It IS possible for a horse - or a human - to have BOTH edema AND inflammation. If you check your horse carefully and discover pain and heat in its fetlocks in addition to the puffiness, you'll want your vet's advice about how best to proceed and how best to manage (medications, therapeutic modalities, and yes, even bandaging) in your particular case. Heat can promote circulation and relieve pain, so the wrapping that you're doing may indeed provide more than just a cosmetic effect - but do ask your veterinarian. And if you're considering applying a "sweat bandage", with or without a "sweat preparation", be sure to discuss it with your veterinarian first. Sweat bandages can cause damage if they're applied over broken skin, if the "sweat preparation" contains certain ingredients, and/or if the bandage is wrapped incorrectly or left on for too long. Heat will increase circulation, and this can be helpful, but no positive effect is worth the potential negative effects of a badly-wrapped bandage - or one that's. You are probably experienced in wrapping, but for the benefit of other, less experienced horse owners, I should point out that it's in the horse's best interest for owners to do their first two or three wraps under the veterinarian's supervision, so that they can be shown EXACTLY how to apply the padding, how to do the wrap, how much pressure to apply, how to check the bandage, etc.
You're quite right to point out that bandages can CAUSE problems. A too-tight bandage can damage skin and tendons, impair circulation, and create sores; a too-loose bandage will typically come loose and slide down the horse's leg, at which point it can easily become a too-tight bandage covering a much smaller area! Anything more complicated than ordinary standing wraps should be used only on your veterinarian's specific advice.
That said, you may not need to do any bandaging at all. If the puffiness your horse is experiencing appears AFTER the ride, when the horse is in a stall, and there is no pain or heat involved, then that puffiness is probably not inflammation at all, but fluid accumulation, and it's unlikely to be due to exercise or to increased circulation. Exercise and increased circulation tend to diminish puffiness, not cause it.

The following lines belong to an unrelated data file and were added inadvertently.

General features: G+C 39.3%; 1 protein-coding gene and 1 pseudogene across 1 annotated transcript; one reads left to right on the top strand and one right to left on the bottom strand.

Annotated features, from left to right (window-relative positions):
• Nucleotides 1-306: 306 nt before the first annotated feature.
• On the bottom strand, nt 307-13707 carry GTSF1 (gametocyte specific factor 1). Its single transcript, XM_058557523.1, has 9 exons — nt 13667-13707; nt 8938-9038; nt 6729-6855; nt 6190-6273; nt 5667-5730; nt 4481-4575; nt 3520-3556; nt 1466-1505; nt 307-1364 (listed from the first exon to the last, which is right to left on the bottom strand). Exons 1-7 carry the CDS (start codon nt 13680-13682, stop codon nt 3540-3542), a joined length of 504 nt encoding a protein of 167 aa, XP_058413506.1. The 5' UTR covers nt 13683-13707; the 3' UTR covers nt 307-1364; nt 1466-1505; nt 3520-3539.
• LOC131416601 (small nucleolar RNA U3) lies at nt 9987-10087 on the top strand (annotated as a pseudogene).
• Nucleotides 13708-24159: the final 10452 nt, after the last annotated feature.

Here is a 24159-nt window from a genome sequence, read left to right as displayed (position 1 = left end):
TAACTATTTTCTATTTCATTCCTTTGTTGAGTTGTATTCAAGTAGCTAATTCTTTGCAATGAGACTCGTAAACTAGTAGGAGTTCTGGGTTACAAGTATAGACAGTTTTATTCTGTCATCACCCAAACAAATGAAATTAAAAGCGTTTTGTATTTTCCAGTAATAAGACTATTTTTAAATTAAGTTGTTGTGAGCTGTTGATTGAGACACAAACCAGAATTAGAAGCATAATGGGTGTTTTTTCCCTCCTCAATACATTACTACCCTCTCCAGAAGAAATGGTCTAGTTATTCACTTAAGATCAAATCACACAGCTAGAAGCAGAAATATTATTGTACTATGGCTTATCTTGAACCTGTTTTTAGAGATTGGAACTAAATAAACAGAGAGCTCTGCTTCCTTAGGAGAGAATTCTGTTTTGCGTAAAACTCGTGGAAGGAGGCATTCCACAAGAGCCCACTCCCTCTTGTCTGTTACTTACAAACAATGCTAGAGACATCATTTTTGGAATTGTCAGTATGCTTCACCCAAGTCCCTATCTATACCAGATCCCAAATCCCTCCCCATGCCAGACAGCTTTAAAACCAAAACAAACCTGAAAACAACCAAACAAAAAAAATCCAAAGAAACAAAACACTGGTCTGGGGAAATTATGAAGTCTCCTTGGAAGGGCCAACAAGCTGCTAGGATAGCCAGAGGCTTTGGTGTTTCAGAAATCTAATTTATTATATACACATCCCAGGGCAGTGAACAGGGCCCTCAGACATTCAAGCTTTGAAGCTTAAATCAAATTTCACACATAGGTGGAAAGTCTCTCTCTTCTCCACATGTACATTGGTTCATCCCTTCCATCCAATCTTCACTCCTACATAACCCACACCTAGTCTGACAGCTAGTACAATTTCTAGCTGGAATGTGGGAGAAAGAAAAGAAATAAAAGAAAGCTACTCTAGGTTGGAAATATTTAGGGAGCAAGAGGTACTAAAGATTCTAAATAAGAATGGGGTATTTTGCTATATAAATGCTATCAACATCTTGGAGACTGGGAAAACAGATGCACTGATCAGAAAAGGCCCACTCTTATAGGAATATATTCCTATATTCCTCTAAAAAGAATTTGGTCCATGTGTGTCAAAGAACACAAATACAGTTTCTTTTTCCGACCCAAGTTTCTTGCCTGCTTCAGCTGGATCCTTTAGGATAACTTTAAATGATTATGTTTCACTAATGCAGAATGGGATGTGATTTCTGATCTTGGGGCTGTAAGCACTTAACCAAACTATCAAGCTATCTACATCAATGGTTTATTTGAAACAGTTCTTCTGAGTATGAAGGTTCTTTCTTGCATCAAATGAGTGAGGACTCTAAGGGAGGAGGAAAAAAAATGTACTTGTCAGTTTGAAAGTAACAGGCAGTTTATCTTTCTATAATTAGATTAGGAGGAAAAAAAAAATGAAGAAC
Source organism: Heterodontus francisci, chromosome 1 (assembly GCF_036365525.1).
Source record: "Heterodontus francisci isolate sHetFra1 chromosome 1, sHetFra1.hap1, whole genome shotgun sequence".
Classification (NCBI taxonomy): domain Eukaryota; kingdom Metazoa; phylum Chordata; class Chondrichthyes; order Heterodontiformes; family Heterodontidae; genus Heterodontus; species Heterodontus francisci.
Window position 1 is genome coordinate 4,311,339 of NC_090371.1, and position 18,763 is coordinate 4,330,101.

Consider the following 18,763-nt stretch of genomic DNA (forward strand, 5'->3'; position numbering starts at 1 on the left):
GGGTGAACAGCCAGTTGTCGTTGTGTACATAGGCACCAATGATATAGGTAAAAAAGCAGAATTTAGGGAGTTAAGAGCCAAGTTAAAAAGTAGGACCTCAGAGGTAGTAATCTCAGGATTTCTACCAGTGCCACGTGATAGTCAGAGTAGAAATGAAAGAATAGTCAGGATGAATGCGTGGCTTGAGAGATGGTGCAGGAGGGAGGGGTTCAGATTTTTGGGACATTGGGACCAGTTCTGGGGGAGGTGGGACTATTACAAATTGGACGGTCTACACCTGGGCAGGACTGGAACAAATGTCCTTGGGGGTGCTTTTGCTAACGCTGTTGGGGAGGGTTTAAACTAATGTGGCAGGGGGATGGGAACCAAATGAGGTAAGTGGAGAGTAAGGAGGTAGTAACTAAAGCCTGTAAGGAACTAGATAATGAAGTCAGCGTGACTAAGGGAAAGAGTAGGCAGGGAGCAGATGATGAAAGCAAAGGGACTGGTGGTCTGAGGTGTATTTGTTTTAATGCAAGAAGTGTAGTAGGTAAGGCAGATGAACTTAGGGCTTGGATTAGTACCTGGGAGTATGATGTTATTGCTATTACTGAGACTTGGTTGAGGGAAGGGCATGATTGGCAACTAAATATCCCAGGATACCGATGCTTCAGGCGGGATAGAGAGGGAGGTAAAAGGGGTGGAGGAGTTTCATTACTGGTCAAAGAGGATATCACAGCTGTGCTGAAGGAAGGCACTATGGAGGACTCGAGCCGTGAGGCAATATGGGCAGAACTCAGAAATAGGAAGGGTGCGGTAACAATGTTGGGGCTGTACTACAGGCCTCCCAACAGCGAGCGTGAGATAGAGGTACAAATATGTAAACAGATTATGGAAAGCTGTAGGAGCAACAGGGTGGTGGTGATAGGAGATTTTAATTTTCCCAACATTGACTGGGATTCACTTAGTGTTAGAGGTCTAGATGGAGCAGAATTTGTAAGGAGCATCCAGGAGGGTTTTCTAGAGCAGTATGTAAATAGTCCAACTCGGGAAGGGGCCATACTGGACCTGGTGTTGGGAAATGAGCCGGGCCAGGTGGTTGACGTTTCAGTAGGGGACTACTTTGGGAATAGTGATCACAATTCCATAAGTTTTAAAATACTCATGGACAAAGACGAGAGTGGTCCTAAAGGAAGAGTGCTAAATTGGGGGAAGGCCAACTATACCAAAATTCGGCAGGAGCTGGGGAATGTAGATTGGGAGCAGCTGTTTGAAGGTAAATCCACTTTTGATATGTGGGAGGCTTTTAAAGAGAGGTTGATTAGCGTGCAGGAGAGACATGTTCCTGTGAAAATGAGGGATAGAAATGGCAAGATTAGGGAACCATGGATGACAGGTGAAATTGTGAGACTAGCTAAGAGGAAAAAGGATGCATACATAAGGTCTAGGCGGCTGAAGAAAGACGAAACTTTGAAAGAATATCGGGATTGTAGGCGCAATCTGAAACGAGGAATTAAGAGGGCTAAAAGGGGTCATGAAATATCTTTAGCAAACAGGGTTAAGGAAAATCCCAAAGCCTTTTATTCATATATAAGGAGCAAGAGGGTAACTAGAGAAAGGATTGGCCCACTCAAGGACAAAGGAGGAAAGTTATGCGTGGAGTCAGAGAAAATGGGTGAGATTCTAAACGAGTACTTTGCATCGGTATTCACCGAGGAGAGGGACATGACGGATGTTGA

Bandages, boots, "tightening liniments", poultices, etc., can make a temporary difference in the appearance of a puffy fetlock, but it's much like using a neck sweat to make a horse's throatlatch appear slimmer - the change is cosmetic only, and it won't last long. The "puff" in a wind puff is usually nothing more than an accumulation of fluid in the synovial pouch (that is, around the horse's flexor tendons), and not necessarily a cause for concern.
That said, it would still be a good idea for you to ask your veterinarian to check your horse's legs and advise you, because there CAN be other causes of swollen fetlocks, and it's important for you to know exactly what is causing YOUR horse's fetlocks to become puffy. It's possible for there to be a genuine medical problem. Why not get a diagnosis from your veterinarian? If there is a problem, you'll want to know how to treat the horse and how to manage the condition; if all the horse has is classic "wind puffs", you'll be able to relax and stop worrying. And yes, you could put the horse in standing bandages at night, whenever you're forced to confine him - but at all other times, allowing your horse 24/7 turnout should be enough to keep the puffs down.
It sounds to me as though you're a careful, attentive owner who is doing everything right. As long as your horse isn't lame or cranky, there's no heat or pain involved, and you see puffy fetlocks ONLY when the horse is confined after a day of particularly hard exercise, it's very likely that all you're seeing is a bit of fluid pooling. Since your horse is sound, and the puffiness invariably goes down again in just one night, I would expect that your veterinarian will be quite reassuring on the subject after s/he has checked your horse - but do ask! ;-)